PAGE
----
Billions for broadband in stimulus bill appear likely

Groups say $30B may be available

Groups calling for the federal government to spend $30 billion or more to improve broadband networks across the country are optimistic that kind of money will be available in an economic stimulus bill pushed by President-elect Barack Obama, one telecommunications expert said today.

Representatives of Educause have heard during conversations with the Obama transition team and other groups pushing for broadband funding that about $30 billion for broadband is in line with Obama's goals for the stimulus package, said John Windhausen, a consultant at Educause.

Obama and several groups have argued that many U.S. residents are being left out of the digital economy because they don't have broadband access, and a national broadband program could create hundreds of thousands of jobs.

Obama's economic stimulus package could top $800 billion.

Educause, an advocacy group focused on IT use in higher education, called for a $100 billion broadband program in a policy paper (download PDF) released a year ago. The Educause plan would bring 100Mbit/sec. broadband to every home and business in the U.S., and it called on the U.S. government to provide about a third of the money, with private financing making up the rest.

The U.S. is falling behind other countries, both in broadband adoption and in speeds available for innovative online applications, Windhausen said. "If we continue on the same path, we're not going to get the broadband built out the way we need it," he said at the State of the Netconference in Washington.

In recent weeks, Free Press, a media advocacy group, has put out its own proposal (download PDF), for the federal government to spend $44 billion on a broadband rollout, and the Information Technology and Innovation Foundation (ITIF) released a study saying a $30 billion government broadband program would create nearly 950,000 jobs in the U.S.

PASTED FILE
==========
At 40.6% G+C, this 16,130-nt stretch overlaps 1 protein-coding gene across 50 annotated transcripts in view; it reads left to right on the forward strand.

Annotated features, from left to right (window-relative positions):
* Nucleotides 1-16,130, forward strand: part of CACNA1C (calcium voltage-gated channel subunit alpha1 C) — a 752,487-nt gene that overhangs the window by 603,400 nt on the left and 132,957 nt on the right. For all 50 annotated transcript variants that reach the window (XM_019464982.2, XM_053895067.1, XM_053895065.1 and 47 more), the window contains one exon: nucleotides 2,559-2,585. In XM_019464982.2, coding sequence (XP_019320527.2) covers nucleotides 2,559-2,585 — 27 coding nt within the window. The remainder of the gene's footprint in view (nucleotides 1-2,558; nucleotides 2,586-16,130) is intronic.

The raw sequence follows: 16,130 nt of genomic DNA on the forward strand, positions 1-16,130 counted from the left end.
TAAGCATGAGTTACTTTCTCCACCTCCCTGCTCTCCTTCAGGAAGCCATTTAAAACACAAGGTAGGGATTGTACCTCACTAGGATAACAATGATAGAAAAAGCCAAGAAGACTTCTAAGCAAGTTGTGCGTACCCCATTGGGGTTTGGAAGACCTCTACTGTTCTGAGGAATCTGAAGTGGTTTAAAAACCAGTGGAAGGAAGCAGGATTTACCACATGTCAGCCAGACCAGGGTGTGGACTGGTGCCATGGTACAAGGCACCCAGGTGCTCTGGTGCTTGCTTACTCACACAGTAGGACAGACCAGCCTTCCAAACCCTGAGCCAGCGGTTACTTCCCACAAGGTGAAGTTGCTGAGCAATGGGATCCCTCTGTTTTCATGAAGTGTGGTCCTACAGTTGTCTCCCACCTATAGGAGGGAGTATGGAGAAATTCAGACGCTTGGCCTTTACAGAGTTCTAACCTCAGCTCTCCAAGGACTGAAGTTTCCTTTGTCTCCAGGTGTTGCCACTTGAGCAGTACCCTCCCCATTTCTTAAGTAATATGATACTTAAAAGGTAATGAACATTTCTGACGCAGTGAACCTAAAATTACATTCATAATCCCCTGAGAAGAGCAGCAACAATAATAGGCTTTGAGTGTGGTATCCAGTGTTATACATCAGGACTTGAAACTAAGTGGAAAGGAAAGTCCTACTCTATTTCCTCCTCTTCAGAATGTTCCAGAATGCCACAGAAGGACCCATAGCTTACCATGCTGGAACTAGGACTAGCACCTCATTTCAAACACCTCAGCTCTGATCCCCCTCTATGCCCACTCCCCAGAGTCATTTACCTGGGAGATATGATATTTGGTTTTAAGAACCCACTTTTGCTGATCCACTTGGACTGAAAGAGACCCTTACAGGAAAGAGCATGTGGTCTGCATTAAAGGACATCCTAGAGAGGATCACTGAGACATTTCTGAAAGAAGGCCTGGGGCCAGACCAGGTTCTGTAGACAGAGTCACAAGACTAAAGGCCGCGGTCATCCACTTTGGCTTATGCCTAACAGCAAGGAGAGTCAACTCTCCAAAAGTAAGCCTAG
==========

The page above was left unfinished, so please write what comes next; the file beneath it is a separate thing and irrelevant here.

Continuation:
The three plans differ significantly, with the Educause plan focusing on government grants, the ITIF plan focusing on tax credits, and the Free Press plan advocating a variety of programs. There's also disagreement in Washington whether broadband money in the economic stimulus package should focus on providing broadband to areas that don't yet have it or on also increasing speeds and encouraging more broadband competition.

A grant program would go directly to broadband needs, Windhausen said. But others have suggested a grant program would take time to set up, while tax credits could happen immediately after the stimulus package passes through Congress.

"Grants can go straight to the markets that need it most," Windhausen said.

Educause's plan focuses both on bringing broadband to areas that don't have it and on improving the speed of existing broadband, but Rick Cimerman, vice president of state government affairs at the National Cable and Telecommunications Association (NCTA) suggested that broadband stimulus money should go first toward unserved areas. NCTA members offer broadband to about 92% of U.S. households, but much of the last 8% is in areas that will be difficult to serve without government incentives, he said.

In general, broadband providers are "doing pretty well" at rolling out service and improving speeds, Cimerman said.

Whatever Congress approves, state and local governments need help bringing government and private programs together to improve broadband, said Aneesh Paul Chopra, secretary of technology for Virginia. Several public and private programs already exist, but it's difficult for states to "stitch together" those programs to build out broadband, he said.

"Every single Virginian should have a chance to play effectively in the 21st century digital economy," Chopra added.

Copyright © 2009 IDG Communications, Inc.

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